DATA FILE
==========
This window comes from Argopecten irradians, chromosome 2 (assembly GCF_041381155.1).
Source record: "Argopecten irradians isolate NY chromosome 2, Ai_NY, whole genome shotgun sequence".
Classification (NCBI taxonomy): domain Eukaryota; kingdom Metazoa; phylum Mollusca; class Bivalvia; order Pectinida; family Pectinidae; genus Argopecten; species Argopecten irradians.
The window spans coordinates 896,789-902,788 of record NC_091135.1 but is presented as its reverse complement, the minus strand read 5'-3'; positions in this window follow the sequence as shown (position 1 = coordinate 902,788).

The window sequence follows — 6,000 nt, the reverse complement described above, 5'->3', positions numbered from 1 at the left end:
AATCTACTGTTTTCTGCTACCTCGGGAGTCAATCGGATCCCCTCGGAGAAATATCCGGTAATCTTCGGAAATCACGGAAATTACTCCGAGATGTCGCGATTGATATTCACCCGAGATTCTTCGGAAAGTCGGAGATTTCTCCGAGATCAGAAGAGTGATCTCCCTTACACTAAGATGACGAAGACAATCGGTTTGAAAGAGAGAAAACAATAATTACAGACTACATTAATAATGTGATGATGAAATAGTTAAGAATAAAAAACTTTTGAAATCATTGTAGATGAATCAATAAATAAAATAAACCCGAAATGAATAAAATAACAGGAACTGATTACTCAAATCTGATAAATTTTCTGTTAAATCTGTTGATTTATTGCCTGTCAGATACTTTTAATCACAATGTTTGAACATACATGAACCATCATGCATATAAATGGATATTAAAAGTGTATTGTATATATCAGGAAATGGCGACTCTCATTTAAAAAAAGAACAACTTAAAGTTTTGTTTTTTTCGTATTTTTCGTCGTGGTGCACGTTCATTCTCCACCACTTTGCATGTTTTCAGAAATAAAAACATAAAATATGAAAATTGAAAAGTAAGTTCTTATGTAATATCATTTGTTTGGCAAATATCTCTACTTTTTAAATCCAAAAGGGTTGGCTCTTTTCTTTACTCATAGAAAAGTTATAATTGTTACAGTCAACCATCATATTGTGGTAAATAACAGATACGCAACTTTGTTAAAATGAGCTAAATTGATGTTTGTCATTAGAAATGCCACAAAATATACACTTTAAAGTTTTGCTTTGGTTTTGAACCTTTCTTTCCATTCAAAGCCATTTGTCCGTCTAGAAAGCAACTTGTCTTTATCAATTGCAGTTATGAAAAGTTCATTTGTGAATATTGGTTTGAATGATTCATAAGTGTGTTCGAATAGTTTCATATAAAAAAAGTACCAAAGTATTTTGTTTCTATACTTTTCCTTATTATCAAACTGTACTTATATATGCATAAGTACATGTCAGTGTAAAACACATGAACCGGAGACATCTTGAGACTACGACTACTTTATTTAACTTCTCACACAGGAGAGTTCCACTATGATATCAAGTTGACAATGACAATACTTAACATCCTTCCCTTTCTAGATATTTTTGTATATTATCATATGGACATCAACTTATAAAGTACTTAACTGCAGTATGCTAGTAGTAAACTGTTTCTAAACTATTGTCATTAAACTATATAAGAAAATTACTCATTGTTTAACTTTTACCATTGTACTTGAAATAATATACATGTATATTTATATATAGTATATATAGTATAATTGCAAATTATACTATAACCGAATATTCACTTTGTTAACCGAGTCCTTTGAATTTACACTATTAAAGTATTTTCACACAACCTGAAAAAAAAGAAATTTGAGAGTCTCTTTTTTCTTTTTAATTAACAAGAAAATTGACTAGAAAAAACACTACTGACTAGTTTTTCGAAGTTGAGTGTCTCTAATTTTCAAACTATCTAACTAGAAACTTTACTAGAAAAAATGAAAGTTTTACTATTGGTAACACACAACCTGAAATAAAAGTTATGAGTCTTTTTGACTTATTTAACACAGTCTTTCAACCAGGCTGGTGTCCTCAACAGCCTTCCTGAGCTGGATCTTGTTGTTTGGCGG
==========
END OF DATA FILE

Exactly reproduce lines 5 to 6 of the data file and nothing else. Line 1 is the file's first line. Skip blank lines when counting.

The window sequence follows — 6,000 nt, the reverse complement described above, 5'->3', positions numbered from 1 at the left end:
AATCTACTGTTTTCTGCTACCTCGGGAGTCAATCGGATCCCCTCGGAGAAATATCCGGTAATCTTCGGAAATCACGGAAATTACTCCGAGATGTCGCGATTGATATTCACCCGAGATTCTTCGGAAAGTCGGAGATTTCTCCGAGATCAGAAGAGTGATCTCCCTTACACTAAGATGACGAAGACAATCGGTTTGAAAGAGAGAAAACAATAATTACAGACTACATTAATAATGTGATGATGAAATAGTTAAGAATAAAAAACTTTTGAAATCATTGTAGATGAATCAATAAATAAAATAAACCCGAAATGAATAAAATAACAGGAACTGATTACTCAAATCTGATAAATTTTCTGTTAAATCTGTTGATTTATTGCCTGTCAGATACTTTTAATCACAATGTTTGAACATACATGAACCATCATGCATATAAATGGATATTAAAAGTGTATTGTATATATCAGGAAATGGCGACTCTCATTTAAAAAAAGAACAACTTAAAGTTTTGTTTTTTTCGTATTTTTCGTCGTGGTGCACGTTCATTCTCCACCACTTTGCATGTTTTCAGAAATAAAAACATAAAATATGAAAATTGAAAAGTAAGTTCTTATGTAATATCATTTGTTTGGCAAATATCTCTACTTTTTAAATCCAAAAGGGTTGGCTCTTTTCTTTACTCATAGAAAAGTTATAATTGTTACAGTCAACCATCATATTGTGGTAAATAACAGATACGCAACTTTGTTAAAATGAGCTAAATTGATGTTTGTCATTAGAAATGCCACAAAATATACACTTTAAAGTTTTGCTTTGGTTTTGAACCTTTCTTTCCATTCAAAGCCATTTGTCCGTCTAGAAAGCAACTTGTCTTTATCAATTGCAGTTATGAAAAGTTCATTTGTGAATATTGGTTTGAATGATTCATAAGTGTGTTCGAATAGTTTCATATAAAAAAAGTACCAAAGTATTTTGTTTCTATACTTTTCCTTATTATCAAACTGTACTTATATATGCATAAGTACATGTCAGTGTAAAACACATGAACCGGAGACATCTTGAGACTACGACTACTTTATTTAACTTCTCACACAGGAGAGTTCCACTATGATATCAAGTTGACAATGACAATACTTAACATCCTTCCCTTTCTAGATATTTTTGTATATTATCATATGGACATCAACTTATAAAGTACTTAACTGCAGTATGCTAGTAGTAAACTGTTTCTAAACTATTGTCATTAAACTATATAAGAAAATTACTCATTGTTTAACTTTTACCATTGTACTTGAAATAATATACATGTATATTTATATATAGTATATATAGTATAATTGCAAATTATACTATAACCGAATATTCACTTTGTTAACCGAGTCCTTTGAATTTACACTATTAAAGTATTTTCACACAACCTGAAAAAAAAGAAATTTGAGAGTCTCTTTTTTCTTTTTAATTAACAAGAAAATTGACTAGAAAAAACACTACTGACTAGTTTTTCGAAGTTGAGTGTCTCTAATTTTCAAACTATCTAACTAGAAACTTTACTAGAAAAAATGAAAGTTTTACTATTGGTAACACACAACCTGAAATAAAAGTTATGAGTCTTTTTGACTTATTTAACACAGTCTTTCAACCAGGCTGGTGTCCTCAACAGCCTTCCTGAGCTGGATCTTGTTGTTTGGCGG